Since launching in 2007, more than 400 students have participated. “The main purpose is to increase students’ skills and keep them on track to graduate,” says Corey Behel, Southwire program coordinator for Florence City Schools.
“But when they graduate, they now have work experience, which is so valuable in helping them get another job.”
In Hawaii, The Learning Coalition is funding a program in which businesses, nonprofits, museums, and service agencies are creating curriculum with school administrators and teachers. Through such partnerships, entire communities take ownership of the curriculum being taught in their schools, as representatives from numerous companies, organizations, and agencies are involved in planning and creating the material that will be taught.
Together, they try to ensure that students will be prepared with the skills demanded by the workplace. “The connection between school and real-world enterprise is part of one common, co-owned ecosystem of continuous learning with a student-centered goal focused on real-world application and understanding,” Baird says.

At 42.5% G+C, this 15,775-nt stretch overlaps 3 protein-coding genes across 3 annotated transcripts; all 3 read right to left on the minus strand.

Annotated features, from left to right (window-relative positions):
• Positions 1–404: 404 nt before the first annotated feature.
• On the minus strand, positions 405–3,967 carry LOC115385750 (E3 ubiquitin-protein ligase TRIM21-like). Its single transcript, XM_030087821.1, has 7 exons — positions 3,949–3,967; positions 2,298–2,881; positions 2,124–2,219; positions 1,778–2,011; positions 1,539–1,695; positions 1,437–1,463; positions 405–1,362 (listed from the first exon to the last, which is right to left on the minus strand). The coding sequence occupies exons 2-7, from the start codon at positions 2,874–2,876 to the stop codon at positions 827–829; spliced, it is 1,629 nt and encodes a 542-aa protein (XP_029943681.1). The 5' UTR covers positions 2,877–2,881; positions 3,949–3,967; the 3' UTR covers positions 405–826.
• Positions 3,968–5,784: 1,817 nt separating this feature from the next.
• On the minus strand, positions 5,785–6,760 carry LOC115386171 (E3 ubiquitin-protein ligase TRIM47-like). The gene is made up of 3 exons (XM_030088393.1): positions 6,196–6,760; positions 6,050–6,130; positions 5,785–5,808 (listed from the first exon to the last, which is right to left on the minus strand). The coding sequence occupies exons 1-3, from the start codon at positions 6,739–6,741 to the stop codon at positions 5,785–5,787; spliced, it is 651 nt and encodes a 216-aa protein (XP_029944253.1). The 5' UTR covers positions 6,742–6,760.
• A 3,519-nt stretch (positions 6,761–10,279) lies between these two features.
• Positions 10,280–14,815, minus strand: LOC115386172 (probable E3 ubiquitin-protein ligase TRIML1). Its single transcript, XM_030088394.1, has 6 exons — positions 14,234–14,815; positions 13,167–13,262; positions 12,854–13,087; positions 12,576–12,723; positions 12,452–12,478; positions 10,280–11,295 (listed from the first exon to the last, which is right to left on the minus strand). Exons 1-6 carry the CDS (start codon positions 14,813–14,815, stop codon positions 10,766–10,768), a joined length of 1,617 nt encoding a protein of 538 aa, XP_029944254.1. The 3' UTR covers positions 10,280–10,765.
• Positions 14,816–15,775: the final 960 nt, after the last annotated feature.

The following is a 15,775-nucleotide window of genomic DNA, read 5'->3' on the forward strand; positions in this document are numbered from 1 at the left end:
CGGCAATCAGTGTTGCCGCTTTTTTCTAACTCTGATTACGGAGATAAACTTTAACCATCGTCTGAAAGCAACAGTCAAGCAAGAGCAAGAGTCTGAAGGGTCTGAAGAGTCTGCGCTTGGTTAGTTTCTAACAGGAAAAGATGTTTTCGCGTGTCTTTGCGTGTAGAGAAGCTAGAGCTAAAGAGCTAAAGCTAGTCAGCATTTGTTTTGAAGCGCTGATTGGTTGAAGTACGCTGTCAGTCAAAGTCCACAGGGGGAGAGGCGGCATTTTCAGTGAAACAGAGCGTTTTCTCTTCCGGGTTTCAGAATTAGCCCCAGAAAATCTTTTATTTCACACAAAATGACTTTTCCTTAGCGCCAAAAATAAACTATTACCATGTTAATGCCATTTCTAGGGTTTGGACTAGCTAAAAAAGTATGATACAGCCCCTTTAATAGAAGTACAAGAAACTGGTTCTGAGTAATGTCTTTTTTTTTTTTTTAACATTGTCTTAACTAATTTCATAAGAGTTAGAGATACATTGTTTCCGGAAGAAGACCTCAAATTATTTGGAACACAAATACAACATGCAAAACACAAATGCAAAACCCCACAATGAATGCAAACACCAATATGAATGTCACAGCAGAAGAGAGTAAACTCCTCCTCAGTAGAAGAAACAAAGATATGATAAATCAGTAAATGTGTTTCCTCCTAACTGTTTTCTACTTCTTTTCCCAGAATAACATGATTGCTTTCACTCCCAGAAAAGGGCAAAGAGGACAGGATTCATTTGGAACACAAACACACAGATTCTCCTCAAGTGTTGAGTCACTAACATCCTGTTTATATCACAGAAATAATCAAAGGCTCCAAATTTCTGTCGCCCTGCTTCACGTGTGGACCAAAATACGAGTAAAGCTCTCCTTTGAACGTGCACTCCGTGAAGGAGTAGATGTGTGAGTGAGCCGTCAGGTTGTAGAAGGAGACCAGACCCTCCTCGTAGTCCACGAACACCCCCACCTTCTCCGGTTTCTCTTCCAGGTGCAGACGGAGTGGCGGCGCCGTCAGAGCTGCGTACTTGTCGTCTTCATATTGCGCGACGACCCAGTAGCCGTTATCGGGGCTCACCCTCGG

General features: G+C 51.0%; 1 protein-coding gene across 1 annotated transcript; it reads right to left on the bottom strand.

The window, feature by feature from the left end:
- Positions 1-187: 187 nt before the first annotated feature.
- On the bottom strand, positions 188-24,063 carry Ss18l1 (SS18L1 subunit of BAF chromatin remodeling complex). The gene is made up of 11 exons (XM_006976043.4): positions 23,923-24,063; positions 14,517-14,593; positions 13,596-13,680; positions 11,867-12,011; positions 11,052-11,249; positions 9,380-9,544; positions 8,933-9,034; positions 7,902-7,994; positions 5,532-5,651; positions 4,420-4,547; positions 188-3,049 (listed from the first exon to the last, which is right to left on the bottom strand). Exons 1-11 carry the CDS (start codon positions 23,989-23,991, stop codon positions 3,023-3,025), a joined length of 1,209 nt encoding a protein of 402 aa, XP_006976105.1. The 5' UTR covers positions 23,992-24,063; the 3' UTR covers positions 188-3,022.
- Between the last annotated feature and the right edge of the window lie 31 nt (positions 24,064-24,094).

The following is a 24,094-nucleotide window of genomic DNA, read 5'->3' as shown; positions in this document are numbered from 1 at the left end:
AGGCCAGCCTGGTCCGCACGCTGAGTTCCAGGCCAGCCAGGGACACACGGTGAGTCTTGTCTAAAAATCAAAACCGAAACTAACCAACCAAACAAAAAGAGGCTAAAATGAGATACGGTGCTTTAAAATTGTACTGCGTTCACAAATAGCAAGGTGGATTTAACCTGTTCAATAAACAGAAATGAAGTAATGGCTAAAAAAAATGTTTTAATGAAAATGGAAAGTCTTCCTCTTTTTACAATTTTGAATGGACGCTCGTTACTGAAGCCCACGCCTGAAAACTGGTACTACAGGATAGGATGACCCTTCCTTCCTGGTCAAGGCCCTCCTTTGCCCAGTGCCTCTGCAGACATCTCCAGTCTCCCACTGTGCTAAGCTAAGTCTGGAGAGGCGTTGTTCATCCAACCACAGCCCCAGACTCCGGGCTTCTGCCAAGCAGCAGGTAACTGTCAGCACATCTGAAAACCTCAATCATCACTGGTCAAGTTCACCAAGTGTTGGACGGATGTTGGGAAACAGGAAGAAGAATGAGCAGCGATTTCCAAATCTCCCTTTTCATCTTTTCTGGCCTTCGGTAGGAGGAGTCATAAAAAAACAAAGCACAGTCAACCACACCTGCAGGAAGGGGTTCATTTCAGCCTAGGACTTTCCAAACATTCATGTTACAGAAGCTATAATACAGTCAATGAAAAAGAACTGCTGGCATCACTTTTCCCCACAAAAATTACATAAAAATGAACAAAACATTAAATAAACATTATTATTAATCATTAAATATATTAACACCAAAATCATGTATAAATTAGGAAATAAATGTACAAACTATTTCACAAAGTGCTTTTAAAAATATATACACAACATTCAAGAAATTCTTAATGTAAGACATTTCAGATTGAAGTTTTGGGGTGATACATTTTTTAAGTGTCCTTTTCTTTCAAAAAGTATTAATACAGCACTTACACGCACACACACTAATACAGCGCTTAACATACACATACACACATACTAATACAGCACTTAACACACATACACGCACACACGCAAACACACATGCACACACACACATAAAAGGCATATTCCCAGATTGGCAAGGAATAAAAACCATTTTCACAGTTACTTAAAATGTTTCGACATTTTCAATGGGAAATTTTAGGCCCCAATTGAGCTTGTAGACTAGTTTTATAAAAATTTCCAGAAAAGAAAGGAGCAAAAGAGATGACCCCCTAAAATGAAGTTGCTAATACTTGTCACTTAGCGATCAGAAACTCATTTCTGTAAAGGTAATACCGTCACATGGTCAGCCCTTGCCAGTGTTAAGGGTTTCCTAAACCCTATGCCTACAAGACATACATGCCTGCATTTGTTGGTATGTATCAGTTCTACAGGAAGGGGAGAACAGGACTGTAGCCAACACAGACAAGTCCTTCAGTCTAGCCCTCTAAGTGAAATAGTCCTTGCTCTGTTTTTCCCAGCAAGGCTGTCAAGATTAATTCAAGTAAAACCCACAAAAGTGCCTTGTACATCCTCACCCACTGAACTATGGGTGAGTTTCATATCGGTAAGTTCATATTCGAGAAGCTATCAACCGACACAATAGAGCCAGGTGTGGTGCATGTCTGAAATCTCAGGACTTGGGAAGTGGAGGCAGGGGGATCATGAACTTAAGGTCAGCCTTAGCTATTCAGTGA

Achieving academic excellence
As technology has accelerated the pace of change across all industries, even careers that were once considered manual labor have become highly technical. As a result, students entering almost any career must be well prepared academically, especially in STEM subjects. “We must accept that there is no significant difference between ‘college readiness’ and ‘career readiness,’” Baird says. “And we must therefore increase high school course work to a level of expectation that approaches college-level requirements.”
For instance, farming requires higher-level academic skills than do many other jobs, according to Metametrics, an education research organization. Farmers are CEOs of their business, must understand complex legal and financial documents, as well as genetically modified crops, must be skilled at applying chemistry for crop selection, rotation, and fertilization and must be skilled at operating more high tech machinery and technology, Baird says.
For example, the new John Deere farming equipment uses GPS and advanced probes to track seed placement, and soil moisture and nutrient requirements, he adds.
While some policymakers distinguish between “knowledge workers” and “manufacturing labor,” today’s manufacturing employees must be able to operate complex robotics and other high-tech tools, Baird adds.